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[12] Another topic is that from a previous judgement in regard to the same or a similar or contrary matter, if possible when the judgement was unanimous or the same at all times; if not, when it was at least that of the majority, or of the wise, either all or most, or of the good; or of the judges themselves or of those whose judgement they accept, or of those whose judgement it is not possible to contradict, for instance, those in authority, or of those whose judgement it is unseemly to contradict, for instance, the gods, a father, or instructors; as Autocles1 said in his attack on Mixidemides, “If the awful goddesses were content to stand their trial before the Areopagus, should not Mixidemides?” Or Sappho, “Death is an evil; the gods have so decided, for otherwise they would die.” Or as Aristippus, when in his opinion Plato had expressed himself too presumptuously, said, “Our friend at any rate never spoke like that,” referring to Socrates. Hegesippus,2 after having first consulted the oracle at Olympia, asked the god at Delphi whether his opinion was the same as his father's,
meaning that it would be disgraceful to contradict him. Helen was a virtuous woman, wrote Isocrates, because Theseus so judged; the same applies to Alexander Paris, whom the goddesses chose before others. Evagoras was virtuous, as Isocrates says, for at any rate Conon.3 in his misfortune, passing over everyone else, sought his assistance.

1 Athenian ambassador to Sparta (371 B.C.), whose aggressive policy he attacked. His argument is that, if the Eumenides could agree without any loss of dignity to stand their trial before the Areopagus, as described in Aeschylus, surely Mixidemides could do the same. Nothing is known of Mixidemides, but it is clear that he refused to submit his case to it, when charged with some offense.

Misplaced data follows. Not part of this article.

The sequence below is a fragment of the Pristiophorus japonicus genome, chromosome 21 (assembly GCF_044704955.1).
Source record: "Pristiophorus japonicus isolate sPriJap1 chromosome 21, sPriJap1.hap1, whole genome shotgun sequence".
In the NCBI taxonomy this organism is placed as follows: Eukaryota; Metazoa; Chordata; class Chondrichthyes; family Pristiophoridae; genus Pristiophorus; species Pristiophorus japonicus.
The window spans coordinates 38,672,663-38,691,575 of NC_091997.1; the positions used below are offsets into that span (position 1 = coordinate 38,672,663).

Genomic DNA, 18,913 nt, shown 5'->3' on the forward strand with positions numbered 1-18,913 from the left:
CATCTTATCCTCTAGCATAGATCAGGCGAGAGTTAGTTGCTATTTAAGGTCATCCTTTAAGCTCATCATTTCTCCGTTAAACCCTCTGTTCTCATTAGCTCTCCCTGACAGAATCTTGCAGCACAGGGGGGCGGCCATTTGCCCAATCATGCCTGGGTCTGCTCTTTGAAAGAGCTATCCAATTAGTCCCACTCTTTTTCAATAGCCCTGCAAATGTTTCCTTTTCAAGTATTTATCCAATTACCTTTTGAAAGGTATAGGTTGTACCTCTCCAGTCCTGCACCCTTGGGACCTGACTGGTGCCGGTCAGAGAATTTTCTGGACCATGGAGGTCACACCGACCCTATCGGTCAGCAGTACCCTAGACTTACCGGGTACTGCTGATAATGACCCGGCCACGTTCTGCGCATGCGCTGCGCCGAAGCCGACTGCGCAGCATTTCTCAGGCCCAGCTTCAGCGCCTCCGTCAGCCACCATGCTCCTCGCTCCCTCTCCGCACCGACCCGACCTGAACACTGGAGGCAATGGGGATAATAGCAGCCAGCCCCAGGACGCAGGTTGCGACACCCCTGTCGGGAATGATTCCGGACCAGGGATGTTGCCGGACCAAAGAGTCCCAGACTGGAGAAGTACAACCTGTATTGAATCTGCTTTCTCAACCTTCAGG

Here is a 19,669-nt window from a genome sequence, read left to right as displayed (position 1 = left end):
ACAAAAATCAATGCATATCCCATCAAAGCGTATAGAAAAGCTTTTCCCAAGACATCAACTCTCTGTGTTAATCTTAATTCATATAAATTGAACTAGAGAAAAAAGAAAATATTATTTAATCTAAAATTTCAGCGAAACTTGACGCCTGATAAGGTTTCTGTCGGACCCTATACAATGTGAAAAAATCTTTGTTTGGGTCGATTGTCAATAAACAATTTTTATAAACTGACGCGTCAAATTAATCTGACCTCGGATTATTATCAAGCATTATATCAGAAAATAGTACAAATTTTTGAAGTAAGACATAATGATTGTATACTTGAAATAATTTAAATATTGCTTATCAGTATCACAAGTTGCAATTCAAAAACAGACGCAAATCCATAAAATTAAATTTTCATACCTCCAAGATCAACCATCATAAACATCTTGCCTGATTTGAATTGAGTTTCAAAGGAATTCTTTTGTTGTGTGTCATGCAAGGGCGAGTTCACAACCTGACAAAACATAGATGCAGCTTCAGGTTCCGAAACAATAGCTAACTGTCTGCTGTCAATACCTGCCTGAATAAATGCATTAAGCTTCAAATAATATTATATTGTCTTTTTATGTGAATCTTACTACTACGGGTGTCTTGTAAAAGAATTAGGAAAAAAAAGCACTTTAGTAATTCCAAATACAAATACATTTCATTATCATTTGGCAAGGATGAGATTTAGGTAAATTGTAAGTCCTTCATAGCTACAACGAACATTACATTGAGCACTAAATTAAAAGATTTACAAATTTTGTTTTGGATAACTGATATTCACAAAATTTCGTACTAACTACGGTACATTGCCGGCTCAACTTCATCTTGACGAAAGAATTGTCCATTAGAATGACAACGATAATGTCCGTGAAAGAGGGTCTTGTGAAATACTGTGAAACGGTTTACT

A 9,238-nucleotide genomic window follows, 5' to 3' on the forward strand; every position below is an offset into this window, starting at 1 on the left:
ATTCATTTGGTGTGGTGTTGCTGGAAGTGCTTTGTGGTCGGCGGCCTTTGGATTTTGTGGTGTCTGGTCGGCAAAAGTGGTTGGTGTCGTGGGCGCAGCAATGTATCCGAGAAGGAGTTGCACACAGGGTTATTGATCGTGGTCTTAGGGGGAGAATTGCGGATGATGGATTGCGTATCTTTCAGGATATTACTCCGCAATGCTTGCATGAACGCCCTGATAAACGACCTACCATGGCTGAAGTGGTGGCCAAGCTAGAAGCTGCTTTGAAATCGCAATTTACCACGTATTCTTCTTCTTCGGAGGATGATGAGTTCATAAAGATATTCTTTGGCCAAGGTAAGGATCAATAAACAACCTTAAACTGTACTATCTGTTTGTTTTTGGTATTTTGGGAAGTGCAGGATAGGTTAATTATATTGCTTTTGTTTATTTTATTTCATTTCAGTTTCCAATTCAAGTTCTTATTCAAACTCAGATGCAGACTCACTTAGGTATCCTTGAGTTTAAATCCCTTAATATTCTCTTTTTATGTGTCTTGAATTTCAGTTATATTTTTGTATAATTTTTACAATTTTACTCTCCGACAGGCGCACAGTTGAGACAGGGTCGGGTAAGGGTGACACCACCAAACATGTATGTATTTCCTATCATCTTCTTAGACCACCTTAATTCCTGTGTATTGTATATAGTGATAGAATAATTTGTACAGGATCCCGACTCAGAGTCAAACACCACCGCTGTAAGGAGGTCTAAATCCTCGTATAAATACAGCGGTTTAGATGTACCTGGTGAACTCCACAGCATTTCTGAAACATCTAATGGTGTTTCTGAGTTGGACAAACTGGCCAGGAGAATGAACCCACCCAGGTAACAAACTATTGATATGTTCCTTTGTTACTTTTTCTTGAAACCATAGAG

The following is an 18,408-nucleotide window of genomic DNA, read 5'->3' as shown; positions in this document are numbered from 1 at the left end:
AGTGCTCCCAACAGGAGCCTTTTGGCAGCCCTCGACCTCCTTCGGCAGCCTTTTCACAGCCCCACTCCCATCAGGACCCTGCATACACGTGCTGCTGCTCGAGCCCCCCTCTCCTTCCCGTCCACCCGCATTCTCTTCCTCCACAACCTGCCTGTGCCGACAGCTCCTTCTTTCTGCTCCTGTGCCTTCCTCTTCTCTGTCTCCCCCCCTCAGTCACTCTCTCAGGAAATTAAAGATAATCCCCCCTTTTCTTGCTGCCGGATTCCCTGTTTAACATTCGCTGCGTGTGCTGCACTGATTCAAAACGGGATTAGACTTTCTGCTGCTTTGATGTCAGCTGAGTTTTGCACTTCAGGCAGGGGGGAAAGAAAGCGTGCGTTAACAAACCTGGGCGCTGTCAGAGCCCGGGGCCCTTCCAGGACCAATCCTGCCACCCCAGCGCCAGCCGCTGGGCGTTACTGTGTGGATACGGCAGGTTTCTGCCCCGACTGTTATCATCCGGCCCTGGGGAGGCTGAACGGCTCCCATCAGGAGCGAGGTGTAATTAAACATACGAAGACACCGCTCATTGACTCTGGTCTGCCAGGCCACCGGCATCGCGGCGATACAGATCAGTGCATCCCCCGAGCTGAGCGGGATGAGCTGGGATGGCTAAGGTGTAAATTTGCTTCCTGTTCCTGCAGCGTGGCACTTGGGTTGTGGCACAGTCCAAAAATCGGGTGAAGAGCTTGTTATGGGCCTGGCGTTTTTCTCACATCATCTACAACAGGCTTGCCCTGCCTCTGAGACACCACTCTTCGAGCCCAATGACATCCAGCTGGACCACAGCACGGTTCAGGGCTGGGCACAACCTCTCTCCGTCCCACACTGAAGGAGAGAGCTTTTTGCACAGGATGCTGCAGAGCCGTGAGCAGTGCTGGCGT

2 The story is told of Agesipolis (which others read here) in Xen. Hell. 4.7.2. The Argives, when a Lacedaemonian army threatened to invade their territory, were in the habit of alleging that it was festival time, when there should be a holy truce. This obviously left the door open to fraud, so Agesipolis (one of the Spartan kings) consulted the oracle of Zeus at Olympia to ask whether he was to respect such a truce. The reply of the oracle was that he might decline a truce fraudulently demanded. To confirm this, Agesipolis put the same question to Apollo: “Is your opinion as to the truce the same as that of your father (Zeus)?” “Certainly,” answered Apollo. Agesipolis thereupon invaded Argos. The point is that really Apollo had little choice, since it would have been disgraceful for the son to contradict the father.

3 After his defeat at Aegospotami (405 B.C.) the Athenian general Conon, fearing for his life, took refuge with Evagoras, king of Cyprus—a proof, according to Aristotle, of the goodness of the latter.

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